Ingrid Fetell Lee has devoted ten years to answering the question: “How do tangible things create intangible joy?”
Drawing on research from the fields of neuroscience and psychology, her book, Joyful, and her website “The Aesthetics of Joy“, designer and author Ingrid Fetell Lee has devoted her career to exploring the powerful connection between our surroundings and our emotions. Her Ted Talk, “How to Live Your Life With Joy” has been watched 17 million times, and left me wanting to dive deeper into the powerful connection between our environment and emotions. What simple changes can each of us make in our own homes for a more blissful state of being?
According to Ingrid, if you’ve ever walked into a room and felt that something wasn’t quite right but couldn’t put your finger on it, you’ve experienced the powerful connection between your environment and your emotions. We all have a natural intuition for the kinds of spaces that feel good to us. Yet so often, we’re bombarded with opinions about what we’re supposed to like, and it can make that inner voice hard to hear.
Many people end up believing they lack an “eye” for design or that they need in-depth training, when in fact anyone can create a beautiful, happy home. They just need a few tools to help them do it.
Curious to learn how to get your own feng shui in sync? We’ve excerpted a chapter from Ingrid’s book, Joyful, below that is all about how to create a perfect sense of harmony and flow throughout your home that will enhance your wellbeing and your connection with those whom you share your space with. In the book, she explores how the mundane spaces and objects we interact with every day have surprising and powerful effects on our mood, and explains why one place may make us feel anxious or competitive, while another may foster delight and sharing. But most importantly, she reveals how we can harness the power of our surroundings to live fuller, healthier, and truly joyful lives.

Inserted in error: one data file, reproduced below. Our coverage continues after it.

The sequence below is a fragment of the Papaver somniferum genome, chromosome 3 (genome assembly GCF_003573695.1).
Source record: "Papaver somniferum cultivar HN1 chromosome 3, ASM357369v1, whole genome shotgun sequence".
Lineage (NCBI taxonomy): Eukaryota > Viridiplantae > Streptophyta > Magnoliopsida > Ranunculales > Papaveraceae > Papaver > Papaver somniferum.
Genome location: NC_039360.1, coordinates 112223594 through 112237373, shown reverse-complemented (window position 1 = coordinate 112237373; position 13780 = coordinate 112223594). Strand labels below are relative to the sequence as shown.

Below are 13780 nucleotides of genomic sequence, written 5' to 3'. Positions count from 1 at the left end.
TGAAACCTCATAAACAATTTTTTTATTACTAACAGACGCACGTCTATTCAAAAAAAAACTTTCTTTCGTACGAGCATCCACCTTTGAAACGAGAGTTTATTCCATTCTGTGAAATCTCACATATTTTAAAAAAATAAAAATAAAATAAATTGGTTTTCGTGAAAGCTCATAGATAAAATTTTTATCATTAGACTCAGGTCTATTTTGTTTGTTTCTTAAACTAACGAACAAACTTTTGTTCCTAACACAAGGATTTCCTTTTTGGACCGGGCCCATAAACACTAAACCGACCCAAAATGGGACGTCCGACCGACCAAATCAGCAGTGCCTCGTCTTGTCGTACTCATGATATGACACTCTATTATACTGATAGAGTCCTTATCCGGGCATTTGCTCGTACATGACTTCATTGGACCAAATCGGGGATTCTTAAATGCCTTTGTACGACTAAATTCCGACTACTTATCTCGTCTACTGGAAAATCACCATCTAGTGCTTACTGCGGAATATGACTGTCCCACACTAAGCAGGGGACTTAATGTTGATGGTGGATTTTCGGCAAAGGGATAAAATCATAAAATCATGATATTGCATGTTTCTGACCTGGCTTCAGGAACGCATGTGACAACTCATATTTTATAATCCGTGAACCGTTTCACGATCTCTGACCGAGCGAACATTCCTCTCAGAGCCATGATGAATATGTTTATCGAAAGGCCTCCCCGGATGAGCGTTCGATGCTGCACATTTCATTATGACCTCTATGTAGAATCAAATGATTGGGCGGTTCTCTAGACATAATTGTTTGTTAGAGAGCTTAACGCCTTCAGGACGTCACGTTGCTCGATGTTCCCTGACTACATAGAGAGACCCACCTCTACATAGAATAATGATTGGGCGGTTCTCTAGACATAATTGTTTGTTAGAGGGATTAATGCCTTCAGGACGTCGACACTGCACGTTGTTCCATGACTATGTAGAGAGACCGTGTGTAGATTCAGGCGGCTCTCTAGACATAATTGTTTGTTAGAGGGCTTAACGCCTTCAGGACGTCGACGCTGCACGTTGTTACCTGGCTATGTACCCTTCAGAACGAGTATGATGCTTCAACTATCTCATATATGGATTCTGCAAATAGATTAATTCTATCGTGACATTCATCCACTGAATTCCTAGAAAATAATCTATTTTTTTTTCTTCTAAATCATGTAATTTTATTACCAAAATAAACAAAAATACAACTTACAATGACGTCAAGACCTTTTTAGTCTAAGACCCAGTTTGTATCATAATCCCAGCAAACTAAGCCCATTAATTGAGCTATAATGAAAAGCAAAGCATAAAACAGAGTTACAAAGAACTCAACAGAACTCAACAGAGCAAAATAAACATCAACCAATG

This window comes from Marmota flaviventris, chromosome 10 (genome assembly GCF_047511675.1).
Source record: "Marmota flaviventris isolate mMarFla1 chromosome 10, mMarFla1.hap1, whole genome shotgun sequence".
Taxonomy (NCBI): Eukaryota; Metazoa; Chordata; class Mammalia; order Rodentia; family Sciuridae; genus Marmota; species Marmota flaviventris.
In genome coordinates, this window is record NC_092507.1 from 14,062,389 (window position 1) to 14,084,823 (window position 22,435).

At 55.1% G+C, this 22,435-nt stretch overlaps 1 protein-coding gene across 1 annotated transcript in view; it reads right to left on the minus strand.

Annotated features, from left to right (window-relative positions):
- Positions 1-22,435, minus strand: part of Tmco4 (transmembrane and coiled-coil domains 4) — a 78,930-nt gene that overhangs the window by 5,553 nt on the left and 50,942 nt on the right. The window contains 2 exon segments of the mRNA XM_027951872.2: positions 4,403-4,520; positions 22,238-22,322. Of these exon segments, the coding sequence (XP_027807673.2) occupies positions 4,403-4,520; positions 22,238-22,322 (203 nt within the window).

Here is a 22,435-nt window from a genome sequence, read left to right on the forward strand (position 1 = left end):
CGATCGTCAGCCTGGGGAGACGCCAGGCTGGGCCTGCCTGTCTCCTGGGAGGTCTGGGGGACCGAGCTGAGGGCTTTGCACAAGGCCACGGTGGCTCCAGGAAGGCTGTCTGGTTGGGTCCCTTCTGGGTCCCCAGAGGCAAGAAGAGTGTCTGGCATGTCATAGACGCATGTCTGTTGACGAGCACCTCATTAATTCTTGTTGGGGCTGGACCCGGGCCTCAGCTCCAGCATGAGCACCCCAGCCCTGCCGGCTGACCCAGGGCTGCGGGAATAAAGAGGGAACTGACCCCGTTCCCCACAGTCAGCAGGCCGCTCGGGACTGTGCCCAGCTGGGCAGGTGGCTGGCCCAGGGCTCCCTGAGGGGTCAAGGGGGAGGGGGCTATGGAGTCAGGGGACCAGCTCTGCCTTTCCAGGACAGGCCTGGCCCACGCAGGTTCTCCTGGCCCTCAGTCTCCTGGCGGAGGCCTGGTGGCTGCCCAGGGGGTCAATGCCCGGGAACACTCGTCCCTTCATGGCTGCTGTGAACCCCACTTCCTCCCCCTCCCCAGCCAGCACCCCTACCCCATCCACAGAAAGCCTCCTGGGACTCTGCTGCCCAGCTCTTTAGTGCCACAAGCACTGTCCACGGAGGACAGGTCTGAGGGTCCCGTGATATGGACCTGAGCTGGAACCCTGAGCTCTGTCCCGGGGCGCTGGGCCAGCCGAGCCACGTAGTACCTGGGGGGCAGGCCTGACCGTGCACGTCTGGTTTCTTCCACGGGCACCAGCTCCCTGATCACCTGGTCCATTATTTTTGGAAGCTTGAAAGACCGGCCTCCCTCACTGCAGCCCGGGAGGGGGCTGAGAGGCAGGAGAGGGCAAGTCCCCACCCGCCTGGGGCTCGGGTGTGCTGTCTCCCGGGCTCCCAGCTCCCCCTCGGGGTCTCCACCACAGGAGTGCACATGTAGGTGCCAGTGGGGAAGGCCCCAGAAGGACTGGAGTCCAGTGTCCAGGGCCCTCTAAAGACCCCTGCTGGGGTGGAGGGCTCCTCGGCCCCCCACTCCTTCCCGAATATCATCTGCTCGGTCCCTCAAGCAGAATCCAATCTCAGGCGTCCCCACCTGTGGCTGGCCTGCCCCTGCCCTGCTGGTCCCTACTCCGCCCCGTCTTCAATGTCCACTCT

Scroll on to read the excerpt, and if you’d like additional tips, you can download her free home workshop, “The 5 Secrets to Designing a Joyful Home” which includes a sneak peek at her online course.
The following has been excerpted from chapter four of ‘Joyful’.
Because the feeling of harmony can be so subtle, sometimes a sense of imbalance arises, and even with my design training, I don’t always know how to address it. Hungry for more concrete guidance on how to create harmony in a space, I began looking into the history of architecture and design. It didn’t take me long to discover that a well-established practice of spatial harmony has existed for millennia: the Chinese art of feng shui.
I had always been a bit circumspect about feng shui. The articles I had read had promised luck and prosperity by following a few simple tips but never shared a rationale for why the advice might produce such wonderful outcomes. It seemed more like magical thinking than science to me, a kind of astrology for the home. At the same time, feng shui has been practiced continuously for more than five thousand years. With that kind of staying power, maybe it deserved a closer look.